AnalysisI once bought a car on holiday. We drove down to Knysna and somewhere in the Karoo, my car started making a noise. The car was (of course) just out of warranty and had previously made a noise like that, which cost a little fortune to fix. We took the car to a VW dealership in George to have it checked out, but being December, they told me to come back the next week.  Which is round about the same time I wandered through the showroom back to my car.  And lo and behold, there was the car I have been oogling looking at a couple of months previously, in Joburg, on the shop floor.  The sales assistant in Joburg told me that it would only be available in South Africa in February, and there we were, in December, and it is standing on their showroom floor. Like fate?

I (sort of) casually asked the attending salesman what he thinks they will give me as a trade in on my vehicle (hypothetically speaking). And believe it or not, the figure he mentioned was significantly higher than what the salesman back in Joburg alluded to.

It was a done deal. There and then. I ended up trading in my car 1 400 kms away from home, organise finance and insurance, and drove my new car back to Joburg.

What nobody knew was that I have been making sums and checking out the car for months. That part of the story is a lot more boring, so I will spare you the details.

But back to the big decisions I had to make recently…

My eldest daughter has been doing ballet since she was 3 years old. She is turning 16 this year. Ballet it is her passion and love in life. You will often find her late in the evening practising on pointe in her room. In grade 9 they have to choose subjects to take from grade 10 onwards, and to ‘assist’ them in this daunting process, her school arranged some visits from universities. But when faced with this extensive choice of study directions and career choices, the only question she kept asking was if the university offer dance studies…

Which is when I decided that maybe, if this is really what she wants to do, it won’t do harm to do some enquiries into dance schools. When I mentioned it to her, she became super excited, but I was very concerned that she would not be accepted into one of these schools and that her dream would be crushed. (But maybe that would be a sign too…)

Luckily (and this is where the decision making process kicked in), she was accepted after an audition. It was a difficult decision. Of course I want my daughter to pursue her passion. But the reality is that dancing as a career in South Africa is not all glamour and applause. Most dancers end up going overseas, or teaching or running into a dead end.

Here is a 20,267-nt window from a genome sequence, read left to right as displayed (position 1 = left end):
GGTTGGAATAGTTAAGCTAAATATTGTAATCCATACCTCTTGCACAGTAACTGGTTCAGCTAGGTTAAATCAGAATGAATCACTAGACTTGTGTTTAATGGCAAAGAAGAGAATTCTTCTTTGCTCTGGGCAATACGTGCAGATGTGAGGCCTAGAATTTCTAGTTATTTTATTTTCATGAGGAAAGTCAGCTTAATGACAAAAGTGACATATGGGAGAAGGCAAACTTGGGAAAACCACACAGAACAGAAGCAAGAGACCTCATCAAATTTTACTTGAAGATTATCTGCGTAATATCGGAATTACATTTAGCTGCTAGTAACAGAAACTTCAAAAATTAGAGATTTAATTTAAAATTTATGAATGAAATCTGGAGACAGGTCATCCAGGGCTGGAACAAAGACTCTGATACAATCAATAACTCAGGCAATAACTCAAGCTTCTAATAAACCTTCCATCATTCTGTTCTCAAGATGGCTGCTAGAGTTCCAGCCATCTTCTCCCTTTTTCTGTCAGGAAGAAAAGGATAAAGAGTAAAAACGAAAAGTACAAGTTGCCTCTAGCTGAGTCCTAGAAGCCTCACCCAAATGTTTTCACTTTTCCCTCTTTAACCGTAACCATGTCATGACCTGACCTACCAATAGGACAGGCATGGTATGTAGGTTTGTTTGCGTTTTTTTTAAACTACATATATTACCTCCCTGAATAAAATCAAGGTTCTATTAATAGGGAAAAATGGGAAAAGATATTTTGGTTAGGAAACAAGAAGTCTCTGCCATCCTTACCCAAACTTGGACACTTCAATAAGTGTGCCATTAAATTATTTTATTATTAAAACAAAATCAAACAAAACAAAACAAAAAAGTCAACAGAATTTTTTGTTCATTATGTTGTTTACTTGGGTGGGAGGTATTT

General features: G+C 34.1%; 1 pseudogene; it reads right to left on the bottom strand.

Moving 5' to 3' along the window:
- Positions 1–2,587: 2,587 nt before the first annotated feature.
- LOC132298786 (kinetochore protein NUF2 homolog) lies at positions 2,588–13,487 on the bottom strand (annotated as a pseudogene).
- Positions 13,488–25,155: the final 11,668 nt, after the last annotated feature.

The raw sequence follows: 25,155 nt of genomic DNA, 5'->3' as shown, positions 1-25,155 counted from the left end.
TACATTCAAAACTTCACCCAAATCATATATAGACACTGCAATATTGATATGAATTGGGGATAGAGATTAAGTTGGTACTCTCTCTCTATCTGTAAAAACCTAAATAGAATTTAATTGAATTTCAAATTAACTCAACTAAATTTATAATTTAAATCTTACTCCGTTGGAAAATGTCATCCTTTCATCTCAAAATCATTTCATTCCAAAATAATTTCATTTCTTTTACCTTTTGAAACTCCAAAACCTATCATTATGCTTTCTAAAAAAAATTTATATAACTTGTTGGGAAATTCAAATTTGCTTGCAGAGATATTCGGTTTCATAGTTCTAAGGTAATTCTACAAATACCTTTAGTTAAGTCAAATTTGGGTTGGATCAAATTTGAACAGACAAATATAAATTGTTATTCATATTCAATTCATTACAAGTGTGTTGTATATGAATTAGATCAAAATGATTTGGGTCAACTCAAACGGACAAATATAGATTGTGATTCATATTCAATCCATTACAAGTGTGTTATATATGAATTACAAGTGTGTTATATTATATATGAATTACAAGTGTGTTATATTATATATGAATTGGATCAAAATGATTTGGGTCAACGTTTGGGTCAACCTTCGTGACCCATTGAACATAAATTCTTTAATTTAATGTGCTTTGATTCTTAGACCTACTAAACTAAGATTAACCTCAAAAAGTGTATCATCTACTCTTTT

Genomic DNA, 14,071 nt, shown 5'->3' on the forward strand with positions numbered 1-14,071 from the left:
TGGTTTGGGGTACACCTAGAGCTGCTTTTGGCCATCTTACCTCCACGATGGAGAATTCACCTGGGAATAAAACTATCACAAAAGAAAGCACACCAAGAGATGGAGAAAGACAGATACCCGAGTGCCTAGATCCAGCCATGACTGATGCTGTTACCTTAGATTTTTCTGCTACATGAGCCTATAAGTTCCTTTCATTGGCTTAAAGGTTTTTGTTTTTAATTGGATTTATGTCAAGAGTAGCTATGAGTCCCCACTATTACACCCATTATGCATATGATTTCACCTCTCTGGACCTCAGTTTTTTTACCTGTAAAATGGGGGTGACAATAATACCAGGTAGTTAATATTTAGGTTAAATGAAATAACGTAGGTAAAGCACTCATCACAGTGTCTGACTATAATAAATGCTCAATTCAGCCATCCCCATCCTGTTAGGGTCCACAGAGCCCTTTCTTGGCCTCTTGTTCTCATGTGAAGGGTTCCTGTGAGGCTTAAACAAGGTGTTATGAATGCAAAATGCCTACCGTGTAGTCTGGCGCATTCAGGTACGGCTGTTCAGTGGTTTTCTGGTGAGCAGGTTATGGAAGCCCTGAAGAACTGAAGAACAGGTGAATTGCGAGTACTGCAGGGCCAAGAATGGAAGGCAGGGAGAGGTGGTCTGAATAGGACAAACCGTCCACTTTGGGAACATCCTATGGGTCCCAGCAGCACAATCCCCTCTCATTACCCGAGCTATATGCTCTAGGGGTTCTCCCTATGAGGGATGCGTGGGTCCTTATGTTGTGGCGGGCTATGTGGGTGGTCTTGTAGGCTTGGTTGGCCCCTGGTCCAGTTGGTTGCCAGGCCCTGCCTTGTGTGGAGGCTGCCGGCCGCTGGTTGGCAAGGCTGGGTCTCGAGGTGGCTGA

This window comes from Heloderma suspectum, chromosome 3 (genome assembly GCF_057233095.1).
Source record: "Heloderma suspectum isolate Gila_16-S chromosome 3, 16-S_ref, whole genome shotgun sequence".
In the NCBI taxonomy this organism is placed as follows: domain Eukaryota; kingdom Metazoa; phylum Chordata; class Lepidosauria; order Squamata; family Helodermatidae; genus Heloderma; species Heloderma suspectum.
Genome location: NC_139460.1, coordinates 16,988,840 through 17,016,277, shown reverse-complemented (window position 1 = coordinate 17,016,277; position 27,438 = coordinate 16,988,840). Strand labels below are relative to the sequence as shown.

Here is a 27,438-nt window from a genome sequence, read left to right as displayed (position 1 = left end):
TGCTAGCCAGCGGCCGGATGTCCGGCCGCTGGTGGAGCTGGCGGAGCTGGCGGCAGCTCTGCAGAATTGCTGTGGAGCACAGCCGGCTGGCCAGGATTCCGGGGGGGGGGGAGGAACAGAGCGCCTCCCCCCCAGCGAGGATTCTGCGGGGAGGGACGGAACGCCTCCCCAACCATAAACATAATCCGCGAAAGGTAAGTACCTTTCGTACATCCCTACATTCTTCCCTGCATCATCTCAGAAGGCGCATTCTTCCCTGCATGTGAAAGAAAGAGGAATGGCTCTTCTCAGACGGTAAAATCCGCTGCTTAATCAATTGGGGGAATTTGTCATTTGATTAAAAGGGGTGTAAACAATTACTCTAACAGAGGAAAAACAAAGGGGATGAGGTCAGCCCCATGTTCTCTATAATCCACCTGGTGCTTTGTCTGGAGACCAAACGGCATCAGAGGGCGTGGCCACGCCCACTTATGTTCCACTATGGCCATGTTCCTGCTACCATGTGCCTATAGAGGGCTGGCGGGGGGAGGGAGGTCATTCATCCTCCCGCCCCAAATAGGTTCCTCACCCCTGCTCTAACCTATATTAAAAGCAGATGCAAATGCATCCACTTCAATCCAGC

Bee

My little ballerina over the years

Secondly, she would have to move from a private school to a public school, and the public school system in South Africa does not have the best reputation. Fortunately, the school she was looking at have a fairly good track record and is partially funded by the parent governing body. Fees are, of course, a lot lower, but there would be extra fees for extra lessons in Jazz and Spanish dancing, which she has not done previously. And believe me, the outfits are very expensive.

And it would mean a commute. The school is almost 40km away, and in the opposite direction from where I work. She would need to go to boarding school or take the Gautrain to school.

In the end, we decided to go ahead and today was her first day at school. And she loved it. It is still early days, but I have not seen her so excited about following her passion in a long time.

And then, in October, I was contacted by a head hunter for a new position. At the time, I was starting to admit to myself that I was really not happy in my current role and that it may be time to start looking for something else. And I decided this could just be the ‘something else’ I was thinking about.

The pros were that the company is (a lot) closer to home. I currently do almost a 100kms by car per day to work and back. Of course there would be a salary increase, but that was less important to me. And lastly the company is a well known, and highly regarded company with lots of opportunities for bigger exposure. This would be an excellent stepping stone in my career.

The biggest problem was that I have been with my current company for 9 years. And I spent another 8 years prior to that on the audit side. So, I have been involved with them since I started my articles in 1995. That is a very long time. I am in my comfort spot. The devil you know and all that. I know my way around.

In the end, I decided to go with the process. Several interviews, assessments and more interviews later (and more than 2 months later), they made me an offer in December. And I accepted it.

And on the 3rd of March, I am starting a new job. I have been going through a whirlpool of emotions. So many goodbyes, and I wish I could have taken my current team with me. But I am looking forward to the opportunity.

So, 2014 will be a big year. And I am ready.

Having said that, this is enough for now. Time to settle in. Time to find my feet and help my daughter find her feet.

And I can’t wait.

 
8 Comments

Posted by on January 15, 2014 in Family, Passions

 

Tags: , , ,

 
%d bloggers like this: